**Representation theory, field theory, ring theory, commutative algebra, category theory, abstract linear algebra, algebraic number theory, algebraic geometry, homological algebra, sheaf theory, quantum group, Lie algebra, differential Galois theory**and there are more that I don’t know.

**3. Topology **

is geometric in nature, but it is just that we concern in different feature from what we do when we learn Euclidean geometry of other geometry. I list here some subareas of topology. They are **algebraic topology** (the study of topology by using tools from algebra), **geometric topology **(I never have a taste of it), **differential topology** (I think it uses the tools from differential geometry), **Knot theory** and **surgery theory** (cut and clue topological spaces).

Each of those subfields of mathematics I have mentioned above is very big itself. Some people are doing a research in a particular part of algebraic topology or representation theory. For something like representation theory, a standard text book for introduction of the subject is generally contain more and 500 pages and things are developed in a very intensive pace.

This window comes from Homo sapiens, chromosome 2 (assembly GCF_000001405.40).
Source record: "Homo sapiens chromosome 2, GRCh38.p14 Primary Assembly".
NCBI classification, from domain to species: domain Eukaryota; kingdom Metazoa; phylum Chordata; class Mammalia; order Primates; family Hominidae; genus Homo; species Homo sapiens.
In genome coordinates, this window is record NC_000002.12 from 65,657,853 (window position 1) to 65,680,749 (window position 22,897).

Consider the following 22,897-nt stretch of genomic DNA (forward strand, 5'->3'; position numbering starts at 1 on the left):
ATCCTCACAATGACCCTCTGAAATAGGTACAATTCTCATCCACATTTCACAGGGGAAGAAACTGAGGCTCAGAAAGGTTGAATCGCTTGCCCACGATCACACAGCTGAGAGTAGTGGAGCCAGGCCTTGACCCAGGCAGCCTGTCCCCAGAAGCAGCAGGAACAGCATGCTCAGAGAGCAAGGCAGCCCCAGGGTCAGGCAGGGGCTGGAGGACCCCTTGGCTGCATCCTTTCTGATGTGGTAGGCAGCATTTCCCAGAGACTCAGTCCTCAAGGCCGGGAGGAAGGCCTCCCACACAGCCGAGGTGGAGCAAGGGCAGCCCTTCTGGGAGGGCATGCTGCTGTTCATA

I myself have only learned a fairly small amount of mathematics, but I am not discouraged by it. I am learning it and improving myself every day. I know I am going to do a research in math when I am ready, and I know that I am going to learn it all the rest of my life. Doing mathematics is a very sustainable way to achieve happiness, for me. The truth in mathematics is eternal and that is very satisfactory things to know. Math gives me an aspiration to live. Finally, I hope you feel the same for math.